A dissident group within the Evangelical Lutheran Church in America (ELCA) has vowed to continue its battle against an ecumenical agreement that would bring the ELCA into full communion with the Episcopal (Anglican) Church in the United States.Despite this opposition, the ELCA council, which met in Chicago from April 7 to 9, voted to continue the move towards full communion, which is scheduled to go into effect January 1, 2001 and is known as "Called to Common Mission (CCM)." The agreement will not lead to a merger of the two denominations. However, it will mean that they will fully recognize each other's members, ministries and sacraments, and will be able to exchange clergy.The dissident group, called WordAlone, opposes the move towards full communion because it says the agreement violates basic Lutheran traditions. And while the group is officially opposed to splitting off from the ELCA, a spokesman for the group, Christopher Hershman, said that "the specter of schism [exists] because the ELCA won't dialogue with us."Under the planned agreement with the Episcopalians, the 5.2-million-member ELCA would accept the tradition of the "historic episcopate," the belief that only bishops tracing their succession back to Jesus' apostles can ordain new bishops.Anglican churches traditionally believe that the historic episcopate is an essential element of the church that must be respected in any agreement for union with other churches. Lutheran churches in some parts of the world embrace the historic episcopate, but many do not.For the first time, ELCA bishops would be integrated into the historic episcopate, and required to be present at the ordination of ELCA clergy. Currently, most bishops attend and perform these ordinations, although they may in certain cases delegate their role to another cleric."The historic episcopate is an offence to many Lutherans," Hershman, a Lutheran pastor, told Ecumenical News International (ENI).He said he could not specify a membership estimate for his organization, but said 200 ELCA congregations—out of a total of nearly 11,000 congregations in the US—had made a commitment to the organization. He predicted that eventually 10 percent of ELCA congregations would support WordAlone. At least 1,000 people had attended a recent WordAlone meeting in the state of Minnesota, he said.Some of the group's supporters include prominent US Lutheran scholars, laity and a former Minnesota state governor, Al Quie. Other supporters include Michael Rogness of Luther Seminary in Minnesota, Timothy Huffman of Trinity Lutheran Seminary in Columbus, Ohio, and Lenae Rasmussen, a prominent lay person from Tennessee.The ELCA already has full communion agreements with several of the country's Reformed churches, including the Presbyterian Church USA, The Reformed Church in America and the United Church of Christ. The ELCA is also in full communion with the Moravian Church. None of these churches follows the tradition of the historic episcopate.In March one of the synod assemblies of the ELCA, that of Eastern North Dakota, adopted a resolution allowing church "members, congregations, pastors and bishops to freely accept or reject local implementation" of the historic episcopate.At its April meeting, the ELCA council responded to that resolution by declaring that the ELCA's synods were not free to accept or reject documents governing the entire church, and that the church's ecumenical commitments "are not legislated on a synod-by-synod basis."Dr George Anderson, the ELCA's presiding bishop, acknowledged that there were differing opinions about the CCM, the ELCA News Service reported, but said the council should not interfere with the move towards communion, which was approved in 1999 by a 716-317 vote by the ELCA church assembly. The general convention of the Episcopal Church is to consider the CCM this summer when it meets in Colorado.The ELCA's Conference of Bishops reaffirmed the CCM at a meeting last month, saying it expected the two churches would be involved in "broad consultation" over the implementation of the agreement.John Brooks, ELCA spokesman, told ENI: "The ELCA is a church of many diverse viewpoints, and we also recognize that the members do not always agree. The church encourages members to seek the proper avenues to raise concerns to the whole church."However, Hershman told ENI that the ELCA was "paying lip service" to ELCA members who disagree with the church on the issue, but is showing "no [real] interest in dialogue."When asked to specify WordAlone's stance on schism, Hershman said the group had no plans to leave the church, and remained committed to working within the ELCA. But Hershman said talk of schism would be present as long as some ELCA members believed their concerns were not being considered. "We want to stay, but they may throw us out."Brooks told ENI the talk of "schism" was "somewhat puzzling."He said: "I attended the WordAlone constituting convention, and nearly all of the major speakers said the intention of the movement is to serve as a force for renewal in the ELCA. WordAlone's members want to remain in the ELCA. I don't think that has changed for many of WordAlone's supporters."David Perry, the ecumenical officer of the Episcopal Church, told the Episcopal News Service (ENS) that despite disagreements within the ELCA, he did not expect the ELCA would change its mind and abandon the CCM. And while there was "genuine excitement" over the possibilities of the two churches acting in full communion, work would be required by both churches."The hard work begins after we pass CCM," he told ENS, "because both churches will need to develop new skills at partnership and mutual accountability in our pursuit of mission together."Copyright © 2000 Ecumenical News International. Used with permission.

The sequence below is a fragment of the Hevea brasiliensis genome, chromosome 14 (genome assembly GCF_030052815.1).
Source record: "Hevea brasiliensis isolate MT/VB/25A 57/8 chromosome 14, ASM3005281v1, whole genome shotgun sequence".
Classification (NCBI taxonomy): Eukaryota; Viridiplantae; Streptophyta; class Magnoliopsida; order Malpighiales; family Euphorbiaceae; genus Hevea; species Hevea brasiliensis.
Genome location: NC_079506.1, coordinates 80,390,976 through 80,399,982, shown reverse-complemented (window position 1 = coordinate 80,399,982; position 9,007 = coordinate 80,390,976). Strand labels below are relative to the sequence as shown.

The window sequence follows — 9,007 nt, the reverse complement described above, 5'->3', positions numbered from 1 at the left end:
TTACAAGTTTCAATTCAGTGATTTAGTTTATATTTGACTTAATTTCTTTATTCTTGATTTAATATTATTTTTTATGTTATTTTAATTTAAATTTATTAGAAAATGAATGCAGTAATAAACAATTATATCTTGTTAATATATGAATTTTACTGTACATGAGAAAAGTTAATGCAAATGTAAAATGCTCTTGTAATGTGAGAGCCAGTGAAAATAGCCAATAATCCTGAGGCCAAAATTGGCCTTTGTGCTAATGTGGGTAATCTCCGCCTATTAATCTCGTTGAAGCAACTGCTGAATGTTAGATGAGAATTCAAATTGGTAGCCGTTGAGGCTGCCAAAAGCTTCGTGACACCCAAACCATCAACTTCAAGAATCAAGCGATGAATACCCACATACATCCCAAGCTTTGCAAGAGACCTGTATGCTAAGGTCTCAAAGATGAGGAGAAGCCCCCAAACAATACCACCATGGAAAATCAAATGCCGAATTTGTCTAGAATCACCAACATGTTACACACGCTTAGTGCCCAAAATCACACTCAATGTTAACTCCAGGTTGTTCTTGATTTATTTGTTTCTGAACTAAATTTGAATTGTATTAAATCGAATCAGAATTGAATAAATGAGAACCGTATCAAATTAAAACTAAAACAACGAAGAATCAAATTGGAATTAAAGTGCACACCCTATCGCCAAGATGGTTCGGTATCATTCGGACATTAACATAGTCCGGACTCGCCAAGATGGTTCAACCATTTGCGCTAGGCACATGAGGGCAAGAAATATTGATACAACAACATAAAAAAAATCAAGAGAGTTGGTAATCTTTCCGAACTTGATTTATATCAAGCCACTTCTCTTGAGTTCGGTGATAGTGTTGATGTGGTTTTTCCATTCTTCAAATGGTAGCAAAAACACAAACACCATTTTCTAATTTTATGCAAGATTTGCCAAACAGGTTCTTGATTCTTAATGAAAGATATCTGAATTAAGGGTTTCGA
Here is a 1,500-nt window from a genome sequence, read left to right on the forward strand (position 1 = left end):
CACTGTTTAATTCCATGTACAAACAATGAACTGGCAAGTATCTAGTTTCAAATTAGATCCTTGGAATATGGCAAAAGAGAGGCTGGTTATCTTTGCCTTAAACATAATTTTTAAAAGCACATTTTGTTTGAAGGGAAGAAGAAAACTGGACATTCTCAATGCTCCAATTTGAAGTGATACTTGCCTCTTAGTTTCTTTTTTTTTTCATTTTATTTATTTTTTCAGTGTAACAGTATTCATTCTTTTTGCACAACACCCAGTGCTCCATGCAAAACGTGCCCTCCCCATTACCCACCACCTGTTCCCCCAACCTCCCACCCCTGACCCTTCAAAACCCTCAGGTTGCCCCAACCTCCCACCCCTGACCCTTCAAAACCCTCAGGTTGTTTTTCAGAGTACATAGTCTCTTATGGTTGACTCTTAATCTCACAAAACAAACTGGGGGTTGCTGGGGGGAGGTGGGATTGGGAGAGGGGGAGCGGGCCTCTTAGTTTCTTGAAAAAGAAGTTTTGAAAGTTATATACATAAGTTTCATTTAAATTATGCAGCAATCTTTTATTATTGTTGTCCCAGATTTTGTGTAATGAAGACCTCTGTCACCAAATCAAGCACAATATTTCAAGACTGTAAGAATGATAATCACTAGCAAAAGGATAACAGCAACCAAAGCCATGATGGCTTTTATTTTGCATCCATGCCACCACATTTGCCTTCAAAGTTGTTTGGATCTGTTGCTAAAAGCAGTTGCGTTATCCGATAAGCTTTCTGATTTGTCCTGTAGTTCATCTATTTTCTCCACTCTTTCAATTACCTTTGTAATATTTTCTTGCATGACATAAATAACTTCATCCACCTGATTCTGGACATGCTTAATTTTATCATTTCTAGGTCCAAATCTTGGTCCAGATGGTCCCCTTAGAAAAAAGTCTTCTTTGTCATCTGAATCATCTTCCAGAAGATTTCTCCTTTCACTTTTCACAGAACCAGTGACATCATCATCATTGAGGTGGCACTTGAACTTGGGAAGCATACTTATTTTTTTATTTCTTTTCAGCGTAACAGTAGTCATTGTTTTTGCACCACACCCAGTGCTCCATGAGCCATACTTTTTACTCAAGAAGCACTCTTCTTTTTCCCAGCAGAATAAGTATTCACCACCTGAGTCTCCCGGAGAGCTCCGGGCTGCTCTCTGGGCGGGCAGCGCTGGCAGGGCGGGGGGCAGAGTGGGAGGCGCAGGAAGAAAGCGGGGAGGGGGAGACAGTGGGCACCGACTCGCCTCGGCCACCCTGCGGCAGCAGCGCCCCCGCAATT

WorldAlone's Web site offers information about the organization and its opposition to CCM.The ELCA's site offers a more positive take on full communion with the Episcopal Church, as does the Episcopal News Service.Christianity Today's past coverage of the dispute includes:Dwelling in Unity? | Lutherans, Episcopalians aspire to full communion, but differences remain over role of bishops. (Oct. 4, 1999) Lutherans, Episcopalians Revive Talks (July 13, 1998) Role of Bishops Stalls Lutheran-Anglican Unity (Oct. 6, 1997) Back to the Drawing Board for Ecumenism? | Some clergy resist Lutheran-Episcopal concordat (Apr. 4, 1997)